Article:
As part of an assessment of how the state is doing heading into a critical election Nov. 8, The News & Observer and The Charlotte Observer asked the candidates for governor about their plans for health care. Here are answers from Republican Gov. Pat McCrory and his challengers, Democrat Roy Cooper and Libertarian Lon Cecil.
Q: What’s your position on expanding Medicaid under the Affordable Care Act, and if you oppose it, what would you do about the estimated 500,000 North Carolinians who won’t have health insurance without the expansion?
Cecil: PPACA was touted as “universal healthcare” when it was passed by Congress and the U.S. Senate. ACA covered expanding Medicaid for the first two years, then transfers all of the expanded costs to each state. It was bait and switch to get votes from Medicaid recipients. Governor McCrory and the legislature were correct to not accept the unfunded program requirements. North Carolina will have increased demands from our existing Medicaid program, due to our aging and retiring population. Medicaid becomes the single-payer insurance for those qualified citizens, with North Carolina as the single payer.
Cooper: I believe accepting Medicaid expansion will provide a much-needed shot in the arm for our economy. It is inexcusable that Governor McCrory has refused federal dollars to expand Medicaid to many working people. Many Republican governors nationwide have said yes to health care for the working poor, but families are being left without a safety net because Governor McCrory is putting his partisan political agenda ahead of North Carolinians. Medicaid expansion will not only support essential services, it will create tens of thousands of good-paying jobs, help keep rural hospitals open, and help private employers keep their premiums lower.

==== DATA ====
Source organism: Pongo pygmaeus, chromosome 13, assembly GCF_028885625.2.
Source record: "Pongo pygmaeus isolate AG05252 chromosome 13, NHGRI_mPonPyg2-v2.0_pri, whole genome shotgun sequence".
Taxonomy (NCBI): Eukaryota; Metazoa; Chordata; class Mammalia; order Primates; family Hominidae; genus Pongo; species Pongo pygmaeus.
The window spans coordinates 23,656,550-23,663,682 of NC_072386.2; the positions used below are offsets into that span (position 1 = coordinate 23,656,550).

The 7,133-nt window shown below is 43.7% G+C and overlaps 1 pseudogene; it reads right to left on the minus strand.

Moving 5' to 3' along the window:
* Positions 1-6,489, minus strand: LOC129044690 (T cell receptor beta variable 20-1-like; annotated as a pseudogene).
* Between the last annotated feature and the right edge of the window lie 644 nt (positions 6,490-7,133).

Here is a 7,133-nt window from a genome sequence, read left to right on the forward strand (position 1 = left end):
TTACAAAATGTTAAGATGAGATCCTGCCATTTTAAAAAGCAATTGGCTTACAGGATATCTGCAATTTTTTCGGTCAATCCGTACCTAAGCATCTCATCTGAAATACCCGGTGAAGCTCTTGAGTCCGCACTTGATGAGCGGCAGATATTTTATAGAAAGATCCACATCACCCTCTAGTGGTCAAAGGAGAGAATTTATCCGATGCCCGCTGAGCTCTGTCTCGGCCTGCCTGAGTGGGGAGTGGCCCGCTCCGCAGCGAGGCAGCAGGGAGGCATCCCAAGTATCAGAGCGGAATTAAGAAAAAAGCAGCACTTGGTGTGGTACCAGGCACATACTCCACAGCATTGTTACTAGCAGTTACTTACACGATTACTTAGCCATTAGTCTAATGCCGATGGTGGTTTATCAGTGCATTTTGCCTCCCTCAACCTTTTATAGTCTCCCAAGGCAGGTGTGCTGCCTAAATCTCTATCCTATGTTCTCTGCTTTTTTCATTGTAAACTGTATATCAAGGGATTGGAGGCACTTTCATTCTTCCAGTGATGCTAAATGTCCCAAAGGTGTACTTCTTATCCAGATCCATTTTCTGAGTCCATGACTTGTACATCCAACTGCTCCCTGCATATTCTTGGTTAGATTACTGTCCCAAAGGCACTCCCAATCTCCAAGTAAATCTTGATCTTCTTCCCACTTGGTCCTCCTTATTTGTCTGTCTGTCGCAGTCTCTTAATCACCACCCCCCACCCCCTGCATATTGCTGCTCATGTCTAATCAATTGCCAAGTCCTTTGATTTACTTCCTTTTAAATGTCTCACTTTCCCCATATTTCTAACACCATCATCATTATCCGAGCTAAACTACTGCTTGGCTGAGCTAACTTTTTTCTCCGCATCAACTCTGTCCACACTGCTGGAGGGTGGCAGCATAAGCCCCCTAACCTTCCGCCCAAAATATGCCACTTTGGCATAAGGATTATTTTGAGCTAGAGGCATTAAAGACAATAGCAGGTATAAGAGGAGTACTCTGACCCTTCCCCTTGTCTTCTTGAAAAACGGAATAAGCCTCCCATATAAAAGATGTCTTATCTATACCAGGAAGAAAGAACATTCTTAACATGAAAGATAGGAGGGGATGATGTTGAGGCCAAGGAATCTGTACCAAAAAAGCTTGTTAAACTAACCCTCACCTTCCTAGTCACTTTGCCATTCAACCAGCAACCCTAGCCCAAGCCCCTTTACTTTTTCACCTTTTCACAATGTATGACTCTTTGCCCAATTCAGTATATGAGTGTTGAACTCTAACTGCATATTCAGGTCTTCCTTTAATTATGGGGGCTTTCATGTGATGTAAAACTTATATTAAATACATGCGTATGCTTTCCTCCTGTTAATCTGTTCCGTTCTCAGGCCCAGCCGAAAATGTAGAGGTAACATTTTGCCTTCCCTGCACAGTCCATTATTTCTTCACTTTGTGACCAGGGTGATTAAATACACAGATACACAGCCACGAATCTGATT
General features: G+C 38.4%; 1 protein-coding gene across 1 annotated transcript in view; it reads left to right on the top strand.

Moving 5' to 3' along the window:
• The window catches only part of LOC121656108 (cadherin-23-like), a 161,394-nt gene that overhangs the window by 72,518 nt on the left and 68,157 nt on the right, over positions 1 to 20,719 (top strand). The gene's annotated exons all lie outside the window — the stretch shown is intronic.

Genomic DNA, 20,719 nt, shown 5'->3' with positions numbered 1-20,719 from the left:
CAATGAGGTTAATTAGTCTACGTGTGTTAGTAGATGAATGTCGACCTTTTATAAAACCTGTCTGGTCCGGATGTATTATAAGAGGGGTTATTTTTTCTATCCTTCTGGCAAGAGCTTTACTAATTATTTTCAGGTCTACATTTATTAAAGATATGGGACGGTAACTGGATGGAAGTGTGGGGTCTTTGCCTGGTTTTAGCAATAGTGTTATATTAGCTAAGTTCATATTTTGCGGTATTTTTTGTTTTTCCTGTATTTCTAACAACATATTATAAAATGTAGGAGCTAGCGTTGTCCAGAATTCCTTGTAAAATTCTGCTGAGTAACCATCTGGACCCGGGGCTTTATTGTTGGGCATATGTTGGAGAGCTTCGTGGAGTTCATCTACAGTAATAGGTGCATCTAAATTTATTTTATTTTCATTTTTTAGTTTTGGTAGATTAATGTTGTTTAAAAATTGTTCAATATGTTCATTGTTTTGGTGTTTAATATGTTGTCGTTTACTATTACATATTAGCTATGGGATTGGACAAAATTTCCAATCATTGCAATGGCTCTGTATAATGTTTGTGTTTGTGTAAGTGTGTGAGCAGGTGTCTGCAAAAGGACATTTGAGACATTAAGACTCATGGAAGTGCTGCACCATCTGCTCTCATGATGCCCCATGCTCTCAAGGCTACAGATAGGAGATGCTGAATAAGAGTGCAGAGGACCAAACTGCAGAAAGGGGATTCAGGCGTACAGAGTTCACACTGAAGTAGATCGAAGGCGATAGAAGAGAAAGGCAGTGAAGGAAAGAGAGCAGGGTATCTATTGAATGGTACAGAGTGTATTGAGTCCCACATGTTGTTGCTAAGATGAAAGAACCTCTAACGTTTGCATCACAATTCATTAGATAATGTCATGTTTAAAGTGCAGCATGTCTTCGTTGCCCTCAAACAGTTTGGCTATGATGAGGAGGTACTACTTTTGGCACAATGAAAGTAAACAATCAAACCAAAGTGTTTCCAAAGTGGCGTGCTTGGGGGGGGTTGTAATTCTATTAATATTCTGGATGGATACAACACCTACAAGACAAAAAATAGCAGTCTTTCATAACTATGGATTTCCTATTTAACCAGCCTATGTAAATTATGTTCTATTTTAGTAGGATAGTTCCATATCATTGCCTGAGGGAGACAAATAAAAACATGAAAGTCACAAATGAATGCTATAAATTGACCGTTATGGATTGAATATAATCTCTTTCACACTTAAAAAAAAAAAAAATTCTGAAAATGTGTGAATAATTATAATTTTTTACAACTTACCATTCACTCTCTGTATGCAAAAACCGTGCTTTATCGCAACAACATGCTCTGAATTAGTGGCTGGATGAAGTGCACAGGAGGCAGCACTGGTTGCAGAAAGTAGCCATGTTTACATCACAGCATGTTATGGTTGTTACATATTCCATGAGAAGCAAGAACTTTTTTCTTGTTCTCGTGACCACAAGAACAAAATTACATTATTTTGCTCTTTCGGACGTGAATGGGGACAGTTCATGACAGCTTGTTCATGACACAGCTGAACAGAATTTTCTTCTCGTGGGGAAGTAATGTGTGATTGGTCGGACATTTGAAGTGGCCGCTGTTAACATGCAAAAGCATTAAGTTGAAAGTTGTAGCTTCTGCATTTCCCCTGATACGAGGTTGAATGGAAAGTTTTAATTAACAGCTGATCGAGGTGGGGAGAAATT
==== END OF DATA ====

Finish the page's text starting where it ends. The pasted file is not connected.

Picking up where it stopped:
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McCrory: Roy Cooper has consistently supported expanding Obamacare, even though it has been an unmitigated disaster for North Carolina families and small business. He continued to defend Obamacare even while rates skyrocketed, patients were forced to give up their doctors and choices were reduced for consumers with Aetna leaving the marketplace. The President has refused to allow us to create a North Carolina plan. I have expanded Medicaid services for those who cannot help themselves, including those with Alzheimer’s.
Q: What reforms would you make to the state’s Medicaid program, if any, and if those changes are made, would that change your mind on whether to expand it?
Cecil: Federal recognition that state-paid Medicaid is an insurance plan for the citizens that are served.
Cooper: I believe North Carolina needs to reform cautiously instead of rushing headlong into the privatization of Medicaid coverage. Our Community Care of North Carolina is lauded as a national model for health care that is patient-focused and driven by collaboration between doctors and other medical professionals. Instead of abandoning the practices that are providing better care more efficiently, North Carolina should learn from its work and build on the success.